Amphenol Corporation v. Paul

Filing 187

ORDER granting 169 motion for summary judgment. Signed by Judge Alfred V. Covello on January 24, 2014. (Meskill, J)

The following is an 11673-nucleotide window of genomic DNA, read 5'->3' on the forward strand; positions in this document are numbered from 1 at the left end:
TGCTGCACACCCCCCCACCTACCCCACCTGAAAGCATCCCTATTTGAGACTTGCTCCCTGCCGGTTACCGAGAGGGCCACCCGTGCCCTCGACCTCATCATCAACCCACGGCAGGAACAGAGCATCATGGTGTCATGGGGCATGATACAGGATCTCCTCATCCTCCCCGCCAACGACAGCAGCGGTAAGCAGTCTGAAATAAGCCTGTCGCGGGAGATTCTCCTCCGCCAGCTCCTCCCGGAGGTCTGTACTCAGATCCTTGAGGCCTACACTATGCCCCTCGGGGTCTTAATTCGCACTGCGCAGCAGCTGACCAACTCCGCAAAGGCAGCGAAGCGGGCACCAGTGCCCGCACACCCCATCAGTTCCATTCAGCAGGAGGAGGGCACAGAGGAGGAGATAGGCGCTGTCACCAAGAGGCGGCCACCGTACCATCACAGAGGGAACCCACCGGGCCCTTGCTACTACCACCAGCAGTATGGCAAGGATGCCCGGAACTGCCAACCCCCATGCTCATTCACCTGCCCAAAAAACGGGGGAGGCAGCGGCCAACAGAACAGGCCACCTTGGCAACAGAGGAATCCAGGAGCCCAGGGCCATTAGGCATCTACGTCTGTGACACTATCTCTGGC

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UNITED STATES DISTRICT COURT DISTRICT OF CONNECTICUT AMPHENOL CORPORATION, Plaintiff, v. RICHARD PAUL and TE CONNECTIVITY, Defendant. : : : : : : : : Civil No. 3:12cv00543(AVC) RULING ON THE DEFENDANT, PAUL’S, MOTION FOR SUMMARY JUDGMENT This is an action for damages and equitable relief in which the plaintiff, Amphenol Corporation (hereinafter “Amphenol”), claims that the defendant, Richard Paul, breached a noncompetition agreement. It is brought pursuant to 18 U.S.C. §§ 1030 et seq., along with tenets concerning breach of contract, misappropriation of trade secrets, breach of fiduciary duties, and unfair competition. Paul has moved for summary judgment on all counts, arguing that he is entitled to judgment on all the plaintiff‟s causes of action. For the reasons set forth below, the defendant‟s motion for summary judgment is GRANTED. FACTS Examination of the complaint, pleadings, local rule 56 statements, the exhibits accompanying the motion for summary judgment, and the responses thereto, discloses the following, undisputed, material facts: Amphenol is a leader in the design, manufacture, and supply of high-performance interconnect systems for the military and aerospace markets. Amphenol designs, manufactures, and markets electrical, electronic, and fiber optic connectors, coaxial and flat-ribbon cable, and interconnect systems. From 1996 until March 9, 2012, Paul was employed by the plaintiff, Amphenol. When he resigned on March 9, 2012, Paul held the title of Business Unit Director of the High Speed Interconnect Unit at Amphenol‟s military aerospace operations. Amphenol gave Paul access to its confidential, proprietary, and trade secret information. Pursuant to the Intellectual Property Agreement (hereinafter the “IPA”), this access was to be “solely for performing the duties of [his] employment by Amphenol.” As an employee of Amphenol, Paul was required to enter into the IPA.1 Paul also entered into two Management Stockholder‟s Agreements through the receipt of Amphenol‟s stock option awards.2 As alleged in the complaint, the IPA required all employees to “agree, inter alia, not to disclose any of Amphenol‟s confidential information or trade secrets, and not to divert any of Amphenol‟s customers, suppliers, and/or distributors.” Further, the IPA stated “that in the event of any such breach, Amphenol shall be entitled, in addition to any other remedies and damages, to an injunction restraining further 1 The IPA is dated November 2, 2006. 2 The Stockholder Agreements are from the years 2000 and 2009. 2 violations of such restrictions by [Paul] and by any other person for whom [he] may be acting or who is acting for [him] or in concert with [him].” Also of relevance, the IPA stated, and Paul agreed that, “[i]f [his] employment with Amphenol is involuntarily terminated for Cause or is voluntarily terminated without Good Reason, [he] will not, without the prior written consent of Amphenol, for a period of one year following said termination, directly or indirectly, engage in the production, development, sale or distribution of any product produced, sold or distributed by Amphenol or which was in development by Amphenol at the time of [his] termination.”3 On February 26, 2013, Paul downloaded personal files along with his work files. The personal information Paul downloaded included tax return information, personal financial data, family pictures, personal emails, and private account passwords. Paul stated he “had stuff strung all over the place” and “wanted to grab it all” to be on the safe-side and delete what he did not need at a later time. Amphenol, however, states that “[t]he manner in which Paul targeted Amphenol‟s specific work-related files clearly and irrefutably demonstrate that Paul 3 Similarly, the Management Stockholder agreements state: “If my employment with Amphenol is involuntarily terminated for Cause or is voluntarily terminated without Good Reason, [Paul] will not, without the prior written consent of Amphenol, for a period of one year following said termination, directly or indirectly, engage in the production, development, sale or distribution of any product produced, sold or distributed by Amphenol or which was in development by Amphenol at the time of my termination.” 3 intentionally copied and removed Amphenol‟s confidential information and trade secrets in violation of his legal and contractual obligations.”4 On March 9, 2012, Paul left Amphenol to begin employment with TE Connectivity, Ltd. (hereinafter “TE”). That day, during his resignation meeting, Paul returned to Amphenol his laptop, cell phone, employee badge, corporate American Express card, and keys to the Amphenol facility. On April 30, 2012, Paul returned a second laptop computer to Amphenol. On August 3, 2012, Paul provided Amphenol with a second Seagate external hard drive. Paul testified that he has returned all of Amphenol‟s documents, electronic or hardcopy, which were in his possession following his resignation and has not disclosed any of these documents to anyone. In April of 2012, shortly after Paul began his new employment, TE acquired Deutsch, a leading manufacturer of highperformance solutions for harsh environment application. Paul stated that prior to the Deutsch acquisition, TE “was never really considered in a big way a major competitor of our division.” Amphenol, however, states that it “and TE competed against each other in the sale and distribution of connectors and accessories, among others, prior to TE‟s acquisition of Deutsch, at least at a design level.” 4 As an example, Amphenol states Paul targeted several versions of the POS Pivot database (both current and historical). 4 Paul states that “Deutsch‟s locations are separate from the TE business unit that Mr. Paul works for, TE‟s Aerospace, Defense & Marine business unit.” Amphenol, however, states that “[f]or all practical purposes, TE and Deutsch have been integrated as a single operating company since the April, 2012 acquisition.” In regards to his duties at TE, Paul states that he “is responsible for managing the products and pricing for the following TE products: relays, wire/cable and engineered products (primarily cable accessories).” Amphenol, however, contends that “Paul had far wider responsibilities at TE. Paul had direct responsibility and involvement with products, such as connector adapters and specifically TE‟s version of the „Hexashield‟ adapter. . .” In an affidavit, and reaffirmed in a deposition, Paul swore that “[a]t TE, [he is] not, directly or indirectly, engaging in the production, development, sale or distribution of any product produced, sold or distributed by Amphenol or which, to the best of [his] knowledge, was in development at the time [he] left Amphenol.” Amphenol, however, asserts that “Paul routinely sent and/or received information related to connectors while at TE and had involvement in the development, production, and 5 distribution of connector products.”5 Likewise, while Paul states he “had no responsibility or input on Deutsch,” Amphenol states that “Paul routinely sen[t] and/or received information on Deutsch, Deutsch products, and the Deutsch integration.” Paul testified that he has not diverted any of Amphenol‟s customers or distributors. Several of Amphenol‟s employees testified that Amphenol has no evidence of Mr. Paul diverting any customers since his resignation from the company. These employees include Maria Morgan, Amphenol‟s human resources director,6 Mark Ross, Amphenol‟s director of distribution sales, and Richard Aiken, the general manager for Amphenol‟s military Aerospace operations. Amphenol, however, states that Paul has had discussions with key TE personnel, such as David Gingerich, concerning Amphenol‟s distributors while at TE, which may have directly or indirectly led to the diversion of such business from Amphenol. Paul testified that he has not solicited any of Amphenol‟s employees to join TE. Maria Morgan testified that Amphenol is not aware of any employees that Mr. Paul has caused to leave Amphenol. Mark Ross and Richard Aiken testified that Amphenol 5 For example, Amphenol states that “[o]n August 16, 2012, Paul received an invite to a series of meetings held on August 27-29, 2012 that focused on the development of fiber optic cables at TE (a product previously manufactured and distributed by Deutsch).” 6 Morgan is also the corporate designee under Fed. R. Civ. P. 306(b)(6), with regard to this dispute. 6 has no evidence of Mr. Paul soliciting or diverting any of the company‟s employees since resigning. Amphenol is still currently unaware of whether Paul has induced or has attempted to induce any Amphenol employees to leave their employment. Paul swore under oath that he has not and will not disclose Amphenol‟s confidential, proprietary, or trade secret information. TE‟s Senior Information Security Analyst, Arden Wickenheiser, certified that he did not find any copies of Amphenol‟s confidential or trade secret information on Paul‟s TE work computer. Richard Aiken and Maria Morgan testified that they were not aware of evidence that Mr. Paul has given any of Amphenol‟s confidential, proprietary, or trade secret information to TE. Amphenol, however, states that “Paul worked with products at TE that are competitive to products he worked and became familiar with at Amphenol, thereby creating the reasonable inference that . . . Paul must have used his knowledge of Amphenol‟s confidential and proprietary information and trade secrets, in part, to develop, produce, and distribute TE‟s competitive versions or at least to help TE more effectively compete against Amphenol.” TE assured Amphenol in writing that it has taken precautions to protect Amphenol‟s confidential information, avoid the diversion of its customers and suppliers, prevent the solicitation of its employees with respect to Paul, and will continue to do so for at least a year. 7 Amphenol has not designated an expert witness to testify on the issue of damages, instead relying on the “admissible, nonspeculative evidence” of Mark Ross, Amphenol‟s Director of Distribution, to testify as to the proof and amount of damage caused by the defendant. Ross stated that Amphenol generally observed a “lost market share” as a result of TE‟s acquisition of Deutsch. Amphenol states that it has thus experienced a decline in sales resulting from the TE/Deutsch merger – including a decline in competitive products Paul is known to have had involvement in since joining TE. STANDARD A motion for summary judgment may be granted “if the pleadings, depositions, answers to interrogatories, and admissions on file, together with the affidavits, if any, show that there is no genuine issue of material fact and that the moving party is entitled to judgment as a matter of law.” Fed. R. Civ. P. 56(c). Summary judgment is appropriate if, after discovery, the nonmoving party “has failed to make a sufficient showing on an essential element of [its] case with respect to which [it] has the burden of proof.” 323 (1986). Celotex Corp. v. Catrett, 477 U.S. 317, “The burden is on the moving party „to demonstrate the absence of any material factual issue genuinely in dispute.‟” Am. Int‟l Group, Inc. v. London Am. Int‟l Corp., 644 8 F.2d 348, 351 (2d Cir. 1981) (quoting Heyman v. Commerce and Indus. Ins. Co., 524 F.2d 1317, 1319-20 (2d Cir. 1975)). A dispute concerning material fact is genuine “if evidence is such that a reasonable jury could return a verdict for the nonmoving party.” Aldrich v. Randolph Cent. Sch. Dist., 963 F.2d 520, 523 (2d Cir. 1992) (quoting Anderson v. Liberty Lobby, Inc., 477 U.S. 242, 248 (1986)). The court must view all inferences and ambiguities in a light most favorable to the nonmoving party. See Bryant v. Maffucci, 923 F.2d 979, 982 (2d Cir. 1991), cert. denied, 502 U.S. 849 (1991). “Only when reasonable minds could not differ as to the import of the evidence is summary judgment proper.” Id. A dispute concerning material fact is not created by a mere allegation in the pleadings, or by surmise or conjecture. Stuart & Sons, L.P. v. Curtis Pub. Co., Inc., 456 F. Supp.2d 336, 342 (D. Conn. 2006)(citing Applegate v. Top Assoc., Inc., 425 F.2d 92, 96 (2d Cir. 1970); Quinn v. Syracuse Model Neighborhood Corp., 613 F.2d 438, 445 (2d Cir. 1980). “Conclusory assertions also do not create a genuine factual issue.” Id. (citing Delaware & Hudson Ry. Co. v. Conrail, 902 F.2d 174, 178 (2d Cir. 1990). 9 ANALYSIS I. Breach of Contract Claim Paul first argues that the undisputed facts show that he has not breached the provisions of the IPA or the Shareholder‟s Agreement and, even if he had, Amphenol cannot prove damages of the alleged breach. Specifically, the defendant argues that he has not competed with Amphenol in violation of the restrictive covenants of the agreement, which he argues are overly broad and do not protect legitimate business interests. The defendant also argues that he has not competed with Amphenol, that he has not disclosed any of its confidential information, and that he has not solicited any of its employees. Paul states that even if a material dispute existed with respect to the aforementioned arguments, the absence of damages is fatal to Amphenol‟s breach of contract cause of action. Amphenol responds that the contractual obligations are reasonable in scope, the evidence shows that Paul clearly breached his obligations under the stockholder‟s agreement and IPA, and it is entitled to receive equitable relief and recover nominal, compensatory, and punitive damages as a result of Paul‟s breaches of his contractual obligations. Specifically, Amphenol argues that the stockholder‟s agreement and the IPA are in no way limited to “connector products,” and that the law shields these contracts which protect Amphenol‟s confidential 10 information and trade secrets.7 With respect to contractual damages, Amphenol argues that (1) “there is no requirement that a plaintiff establish monetary damages resulting from a loss of business in the context of non-compete and non-solicitation covenants,” (2) that they are “entitled to nominal damages, equitable relief, punitive damages, and other forms of monetary damages,” and (3) “that the determination of whether Amphenol has suffered a loss in revenues and/or profits is not yet calculable . . . and additional time is needed to assess their impact in the market.” In a reply brief, Paul admits that the plaintiff “has an interest in protecting its proprietary information and has attested on multiple occasions that he will assist in keeping such information confidential.” Specifically, Paul responds that there is no evidence that Paul works with competing products at TE, such as Deutsch‟s Wildcat connector, as Amphenol claims, and that this conclusory assertion does not create a genuine factual issue. Finally, Paul replies that “[a]ssuming, arguendo, that Paul could conceivably be deemed to have violated a legally enforceable obligation to the plaintiff, the plaintiff has failed to provide any disputed issue of material fact that Mr. 7 Amphenol argues that Paul had “extensive involvement and responsibility for the development, production, and distribution of a broad range of products” and “it is reasonable to conclude that he worked with TE versions while using the knowledge he obtained through his many years at Amphenol.” Amphenol states “Paul stole thousands of Amphenol‟s confidential documents” when downloading them from Amphenol‟s hard drive.” 11 Paul has caused it any damages . . . but goes on to argue it may in the future . . . [H]owever if this were a viable argument to defeat motions for summary judgment then any plaintiff could argue in perpetuity that it might in the future suffer damages.” Under New York law, applicable in this case, “[t]o establish a prima facie case for breach of contract, a plaintiff must plead and prove: (1) the existence of a contract; (2) a breach of that contract; and (3) damages resulting from the breach.” National Market Share, Inc. v. Sterling Nat. Bank, 392 F.3d 520, 525 (2d Cir. 2004); RIJ Pharm. Corp. v. Ivax Pharms., Inc., 322 F. Supp.2d 406, 412 (S.D.N.Y. 2004). In a similar case to this one, Shred-It USA, Inc. v. Bartscher, involving, inter alia, a breach of contract claim and misappropriating trade secrets, the court concluded that “[b]ecause there is no other evidence in the record of actual damages, [the court] must conclude that Shred-It has failed to prove the element of damages, and therefore cannot sustain its burden of proof on the cause of action [for breach of contract].” Shred-It USA, Inc. v. Bartscher, 2005 WL 2367613 at *12 (E.D.N.Y. Sept. 27, 2005) “While breach of contract damages are intended to place a party in the same position as he or she would have been in if the contract had not been breached, the damages may not be 12 merely speculative, possible or imaginary, but must be reasonably certain and directly traceable to the breach, not remote or the result of other intervening causes” Wenger v. Alidad, 265 A.D.2d 322, 323, (1999) (internal quotations omitted); see also Lovely Peoples Fashion, Inc. v. Magna Fabrics, Inc., WL 422482 at *4 (S.D.N.Y. July 22, 1998). Here, after extensive discovery, Amphenol has failed to present sufficient evidence to support its breach of contract cause of action. First, Amphenol offers evidence of general emails referencing connectors, miniature connectors, TE‟s Hexashield, or Deutsch. Assuming that all of these products are also produced by Amphenol, these emails show Paul may not have been abundantly cautious, but fail to demonstrate that he directly, or even indirectly, engaged in the production, development, sale or distribution of the products. Second, while Paul downloaded confidential information prior to his termination, Paul returned the information and all other Amphenol property, and there is no evidence that he retained any confidential information, let alone used it. While Paul should not have downloaded the confidential information, the undisputed facts show that he returned all of it and has not 13 used it. As such, the court concludes that there was no breach of the provisions of the stockholder agreement and IPA. Even if the court was to conclude otherwise, Amphenol‟s assertions of damages are speculative, at best. Amphenol states that a jury can determine its claim if it “can establish that its technologies have been copied, that Paul was involved with the competing products, and a loss of revenue has resulted.” Amphenol states that “the competitive products that Paul is known to have involvement with at TE during the Non-Compete period are (e.g., Hexashield and miniature connectors) products that are still under development by TE and their impact on the market and on Amphenol cannot be properly addressed at this time.” On the issue of damages, Amphenol relies on the assertion of its Director of Distribution, Mark Ross, stating that Amphenol generally observed “lost market share” as a result of TE‟s acquisition of Deutsch that is not yet quantifiable. Amphenol thus concludes it “has experienced a decline in sales resulting from the TE/Deutsh merger,” and, continuing to paint with a broad brush, Ross concludes that the decline in sales “includ[ed] a decline in the competitive products Paul is known to have had involvement with since joining TE.” This is nothing more than speculative. The court concludes Amphenol‟s breach of contract claim fails on two fronts: the undisputed facts show that, as a matter 14 of law, Amphenol cannot succeed on the elements of breach or damages. II. Computer Fraud and Abuse Act Claim Paul next argues that he had “authorized access” to each and every document and database that he is alleged to have accessed which defeats a Computer Fraud and Abuse Act (hereinafter “CFAA”) cause of action. According to Paul, such a claim requires that a defendant accessed a computer without authorization or that he has exceeded the authorized access. Specifically, the defendant argues that misuse or misappropriation of information is irrelevant to the CFAA, only unauthorized or exceeded access is relevant. Paul argues that there is no evidence that he accessed any of Amphenol‟s documents for any reason other than performing his duties as an employee. Amphenol responds that Paul has a “tortured view of the CFAA,” and argues it is not the case that, as Mr. Paul asserts, once an employer provides any level of authorization to an employee, that employee can use that authorization to access information for any purpose the employee chooses without violating the CFAA. Specifically, Amphenol cites LVRC Holdings LLC v. Brekka, 581 F.3d 1127 (9th Cir. 2009), and argues that “[w]hile Paul‟s narrow interpretation would read exceeds authorized access out of the statute, courts have held that this 15 term implies that an employee can violate employer-placed limits on accessing information stored on the computer and still have authorization to access that computer” (internal quotations omitted). Amphenol states that there has been no clear movement by district courts in the second circuit to support Mr. Paul‟s interpretation of the CFAA. According to Amphenol, Paul‟s “violation of the CFAA occurred the moment he accessed information in a manner that exceeded the authorization provided by Amphenol under the IPA.” In his reply memorandum, Paul argues that “[t]here is no dispute that Mr. Paul had access [to] the plaintiff‟s database, the dispute is over the application of the CFAA – whether it applies to allegedly disloyal employees and allegations of misappropriation.” Paul states that movement in the second circuit is towards the application of the narrow approach, i.e., that the CFAA does not apply to disloyal employees, citing the recent Poller v. BioScrip, Inc., 2013 WL 5354753 at *20, *22 (S.D.N.Y. Sept. 25, 2013). The CFAA provides in relevant part: “[w]hoever intentionally accesses a computer without authorization or exceeds authorized access, and thereby obtains information from any protected computer . . .” or “knowingly and with intent to defraud, accesses a protected computer without authorization, or 16 exceeds authorized access, and by means of such conduct furthers the intended fraud and obtains anything of value . . . shall be punished as provided in subsection (c) of this section.” U.S.C. §§ 1030(a)(2)(c) and (a)(4). 18 The statute permits a person to maintain a civil action if he or she suffered damage or loss by reason of a violation of the criminal statute. 18 U.S.C. § 1030(g). The CFAA does not define “without authorization,” but courts have construed this phrase to mean “without any permission.” LVRC Holdings LLC, 581 F. 3d 1127, 1130–31 (9th Cir. 2009); see also Westbrook Tech., Inc. v. Wesler, 2010 WL 2826280, at *3 (D. Conn. July 15, 2010). The ninth circuit specifically held that “a person uses a computer „without authorization‟ . . . when the person has not received permission to use the computer for any purpose . . . or when the employer has rescinded permission to access the computer and the defendant uses the computer anyway.” F.2d at 1130. LVRC Holdings LLC, 581 The CFAA defines “exceeds authorized access” as “access[ing] a computer with authorization and to use such access to obtain or alter information in the computer that the accessor is not entitled to so obtain or alter.” 1030(e)(6). 18 U.S.C. § A violation occurs when an employee permissibly accesses a computer, but uses such authorization to access information to which he is not entitled. 17 See LVRC Holdings LLC, F.3d at 1133 (recognizing that “a person who „exceeds authorized access‟ has permission to access the computer, but accesses information on the computer that the person is not entitled to access.”). The second circuit has not squarely addressed the issue of whether access and misuse or misappropriation of data in which an employee has authorized access constitutes “access without authorization” and “exceed[ing] authorized access” under the CFAA. Orbit One Commc'ns, Inc. v. Numerex Corp., 692 F. Supp.2d 373, 385 (S.D.N.Y. 2010).8 The court in Orbit found that a review of the statute as a whole confirms a narrow interpretation. The court concluded that improper access does not include an authorized user‟s misuse or misappropriation of information. Id. The CFAA defines “loss” as “a reasonable cost to any victim, including the cost of responding to an offense, conducting a damage assessment, and restoring the data, program, system, or information to its condition prior to the offense, and any revenue lost, cost incurred, or other consequential 8 Finding that “[a]t least two Circuits and one district court in our Circuit have applied agency law principles to the CFAA and held that an employee who misappropriates data residing on his employer's computer system or accesses it for an improper purpose violates the statute.65 But other courts, including at least one district court in our Circuit, have disagreed, holding that the CFAA's prohibition of improper „access‟ does not encompass an employee's misuse or misappropriation of information that the employee lawfully accessed.” Orbit One Commc'ns, Inc., 692 F. Supp.2d at 385. 18 damages incurred because of interruption of service.” 18 U.S.C. § 1030. The second circuit concluded that 18 U.S.C. § 1030(e)(11) of the CFAA “exclude[s] losses incurred as a result of [the] plaintiff's misappropriation of proprietary information. . . . implicitly show[ing] that the statute as a whole does not reach misappropriation of lawfully accessed information: It would be illogical for the statute to prohibit misappropriation of employer information, but not to define loss to include the losses resulting from that misappropriation.” JBCHoldings NY, LLC v. Pakter, 931 F. Supp.2d 514, 524 (S.D.N.Y. 2013) (citing Jet One Grp., Inc. v. Halcyon Jet Holdings, Inc., 2009 WL 2524864, at *6 (E.D.N.Y. Aug. 14, 2009) (internal citations omitted). Thus, “the statute as a whole indicates Congress's intent to prohibit access of a computer without authorization, not an employee's misuse of information that he or she was entitled to access or obtain.” Id.; see also Univ. Sports Pub. Co. v. Playmakers Media Co., 725 F. Supp.2d 378, 384 (S.D.N.Y. 2010) (concluding that the CFAA's language and legislative history show that Congress intended it to proscribe hacking, not misappropriation of lawfully accessed information). The recent JBCHoldings NY “[found] the narrow approach to be considerably more persuasive: When an employee who has been granted access to an employer's computer misuses that access, 19 either by violating the terms of use or by breaching a duty of loyalty to the employer, the employee does not „exceed authorized access‟ or act „without authorization.‟” JBCHoldings 931 F. Supp.2d 514, 522-23 (S.D.N.Y. 2013). In another recent case from the southern district of New York, the court found “exploitative or disloyal access to an employer‟s computer will not render otherwise permissible access unauthorized within the CFAA‟s meaning.” The court stated “where an employee has certain access to a computer or system associated with her job, that access will be construed as unauthorized within the CFAA only where it occurs after the employee is terminated or resigns.” Poller 2013 WL 5354753 at *20, *22 (S.D.N.Y. 2013). Movement within the second circuit has been towards the narrow approach to the CFAA, that is, an employee‟s misuse of access that has been granted to him or her by an employer, does “exceed authorized access” or amount to an act “without authorization,” within the meaning of the CFAA. Here, Amphenol gave Paul access to confidential, proprietary, and trade secret information. Paul was a high-level employee and, as such, his job required that he have access to anything and everything. While Paul agreed that, under the IPA, he would have access to such confidential information solely for 20 performing the duties of his employment, the provision highlighted the fact that Paul was not to abuse his access. It did not, however, act as a talismanic limit or revocation of access. The court concludes that Paul was authorized to access to the confidential information, but misused that access by downloading the confidential information. However, Paul did not exceed authorized access or act without authorization within the meaning of the CFAA. Furthermore, when, on February 26, 2013, Paul downloaded personal files along with his work files, he did so well before his resignation on March 9, 2012. Therefore, the court concludes that Paul did not violate the CFAA. III. Misappropriation of Trade Secrets and Unfair Competition Claims Paul argues that Amphenol cannot prove that he has, or is, using its trade secrets. Specifically, Paul argues that there is no dispute that he has returned all of Amphenol‟s materials, attested to the fact that he would not disclose Amphenol‟s information, signed an agreement with his current employer prohibiting any such disclosure, and TE‟s electronic certifications prove that the defendant is not disclosing any such information. Furthermore, as discussed above, Paul argues 21 that Amphenol cannot prove any damages as a result of its misappropriation claim. Amphenol responds that a claim of misappropriation can be established by showing access to trade secrets and substantial similarity of the competing products. Specifically, Amphenol argues that “the record provides, at a minimum, a basis for a jury to reasonably conclude that Paul used the knowledge of the trade secrets he acquired at Amphenol while being involved in the development, production, and distribution of competing products at TE. Amphenol asserts that “[t]he factual record demonstrates that Paul stole and had intimate knowledge of, among other things, trade secrets related to the development, manufacturing, design, pricing, marketing, and distribution of Amphenol‟s backshell adapters and 2M miniature connectors when he left Amphenol and inevitably used that information to help in the development, manufacturing, and distribution of similar, competing products at TE.” With respect to damages, Amphenol argues that New York law provides an award of nominal damages for unfair competition claims in the event monetary damages resulting from a loss of business are not calculable or available. “As to the issue of compensatory damages resulting from a loss or diversion of business, Amphenol incorporates its request for a deferment of the issue under Rule 56(d),” for the same reasons stated in section I. 22 Unfair competition is a “broad and flexible doctrine” that recognizes an “incalculable variety of illegal practices.” Roy Exp. Co. Establishment of Vaduz, Liechtenstein v. Columbia Broad. Co., 672 F.2d 1095, 1105 (2d Cir. 1982) (internal quotation marks and citations omitted). It includes “any form of commercial immorality or simply as endeavoring to reap where one has not sown; it is taking the skill, expenditures and labors of a competitor, and misappropriating for the commercial advantage of one person . . . a benefit or property right belonging to another.” Id. In other words, “the essence of an unfair competition claim under New York law is that the defendant misappropriated the fruit of plaintiff‟s labors and expenditures by obtaining access to plaintiff‟s business idea either through fraud or deception, or an abuse of a fiduciary or confidential relationship.” Telecom Int‟l Am., Ltd. v. AT & T Corp., 280 F.3d 175, 197 (2d Cir. 2001). Importantly, “some element of bad faith” is central to a viable claim for unfair competition. Saratoga v. Vichy Springs, 625 F.2d 1037, 1044 (2d Cir. 1980). The New York Court of Appeals identified “two theories of common-law unfair competition that have been “long recognized”: (1) “palming off” - selling the goods of one manufacturer as those of another; and (2) “misappropriation” – misappropriating 23 the results of the skill, expenditures, and labors of a competitor. (2007). ITC Ltd. v. Punchgini, Inc., 9 N.Y.3d 467, 476–77 “Although unfair competition often alleges misappropriation of trade secrets or ideas, a claim may be based on misappropriation of client lists, internal company documents, and business strategies if wrongful or fraudulent tactics are employed.” Friedman v. Wahrsager, 848 F. Supp.2d 278, 303 (E.D.N.Y. 2012) (citing Barbagallo v. Marcum LLP, 820 F. Supp.2d 429 (E.D.N.Y. 2011)). A plaintiff claiming misappropriation of a trade secret must prove: “(1) it possessed a trade secret, and (2) defendant is using that trade secret in breach of an agreement, confidence, or duty, or as a result of discovery by improper means.” Integrated Cash Mgmt. Servs., Inc. v. Digital Transactions, Inc., 920 F.2d 171, 173 (2d Cir. 1990); Rapco Foam, Inc. v. Scientific Applications, Inc., 479 F. Supp. 1027, 1029 (S.D.N.Y. 1979)9 Where the information sought “would not otherwise qualify as a trade secret, the unauthorized physical taking and exploitation of internal company documents, including detailed customer information by an employee for use in his future 9 “A trade secret may consist of any formula, pattern, device or compilation of information which is used in one's business, and which gives him an opportunity to obtain an advantage over competitors who do not know or use it.” Restatement (First) of Torts § 757 (1939). 24 business or employment is to be enjoined as unfair competition.” Ecolab Inc. v. Paolo, 753 F. Supp. 1100, 1111 (E.D.N.Y. 1991). Advanced Magnification Instruments of Oneonta, N.Y., Ltd. v. Minuteman Optical Corp., 135 A.D.2d 889, 522 (3d Dep't 1987). Here, as the court concluded in section I, the undisputed facts show that Paul, even if he possessed a trade secret, is not using, or unfairly competing with, that information. Additionally, Amphenol has failed to prove that it incurred damages. Therefore, Amphenol has failed to provide sufficient facts to support its cause of action for misappropriation of trade secrets and unfair competition. IV. Breach of Fiduciary Duties Claim The defendant finally argues that Amphenol cannot satisfy its burden of establishing that he breached any fiduciary duty owed to Amphenol or that it sustained any damages from any alleged breach. Specifically, the defendant states that he resigned for a better job at TE which does not amount to a breach of fiduciary duties, and that Amphenol has no evidence to the contrary. Amphenol responds that “[h]igh-level corporate employees, such as Paul, owe fiduciary duties to their employer not to (1) actively exploit their positions within the corporation for 25 their own personal benefit, or (2) hinder the ability of a corporation to continue the business for which it was developed.” Specifically, Amphenol argues that “[i]n violation of these strict fiduciary duties, Paul, among other things: (1) secretly met with Amphenol‟s direct competitor, TE, in the months leading up to his abrupt resignation; (2) in the process, stole thousands of confidential documents while secretly negotiating the terms of employment with TE;(1) retained this confidential information following his departure from Amphenol;(4) withheld the name of his new employer upon his resignation; and (5) misrepresented the job responsibilities he was to undertake at TE with full knowledge that he would work with products that competed with Amphenol.” With respect to damages, Amphenol argues that, as with the breach of contract claim, “New York law permits an award of nominal damages in the event that monetary damages resulting from a loss of business are not calculable or available.” Again, Amphenol incorporates its argument in Section I for a deferment under Rule 56(d) on the issue of compensatory damages resulting from a loss or diversion of business. “In Whitney v. Citibank, N.A., 782 F.2d 1106, 1115 (2d Cir.1986), [the second circuit] set out the well settled elements of a New York claim for inducing or participating in a breach of fiduciary duty: The claimant must prove (1) a breach 26 by a fiduciary of obligations to another, (2) that the defendant knowingly induced or participated in the breach, and (3) that the plaintiff suffered damages as a result of the breach.” S & K Sales Co. v. Nike, Inc., 816 F.2d 843, 847-48 (2d Cir. 1987) (internal quotations omitted). “New York law establishes that an employee-employer relationship is fiduciary.” New York v. Joseph L. Balkan, Inc., 656 F. Supp. 536, 548 (E.D.N.Y. 1987) Fairfield Fin. Mortgage Grp., Inc. v. Luca, 584 F. Supp.2d 479, 485 (E.D.N.Y. 2008). Furthermore, “damages are an essential element of a cause of action for breach of fiduciary duty.” Donovan v. Ficus Investments, Inc., 872 N.Y.S.2d 690 (Sup. Ct. 2008) (citing People of the State of New York v. H & R Block, Inc., 2007 WL 2330924, at *7 (N.Y. Sup.Ct. July 9, 2007); Kurtzman v. Bergstol, 40 AD3d 588, 590 (2d Dep't 2007) (stating that “[i]n order to establish a breach of fiduciary duty, a plaintiff must prove . . . damages that were directly caused by the defendant's misconduct”); R.M. Newell Co., Inc. v. Rice, 236 A.D.2d 843, 844 (4th Dep't 1997) (noting that in a breach of fiduciary duty claim damages are “an essential element”). “An employee owes a fiduciary duty to his employer as a matter of law and is prohibited from acting in any manner inconsistent with his agency or trust and is at all times bound 27 to exercise the utmost good faith and loyalty in the performance of his duties.” Louis Capital Markets, L.P. v. REFCO Grp. Ltd., LLC, 801 N.Y.S.2d 490, 496 (Sup. Ct. 2005) (quoting Lamdin v. Broadway Surface Advertising Corp., 272 N.Y. 133, 138 (1936) (internal quotation marks omitted)). “New York courts have consistently held that an employee is not restricted from accepting employment with his former employee's competitor, as long as he does not violate the terms of his employment agreement and does not breach any fiduciary duties owed to his former employer.” Id. (citing Kaumagraph Co. v. Stampagraph Co., 235 N.Y. 1, 9 (1923)). First, while Paul owed Amphenol a fiduciary duty in an employee-employer relationship, there is no evidence that he violated that duty, only that he met with TE for the obvious discussion of future employment. There is also no evidence that Paul was acting in bad faith in these discussions. Secondly, as explained in Section I, there is no evidence Paul violated the terms of his employment agreement or that Amphenol sustained any damages. Thus, the court concludes that Paul did not breach a fiduciary duty by accepting employment with his former employee's competitor. 28 CONCLUSION For the reasons stated above, Paul‟s motion for summary judgment is GRANTED It is so ordered this 24th day of January 2014, at Hartford, Connecticut. _________/s/_________________ Alfred V. Covello, United States District Judge 29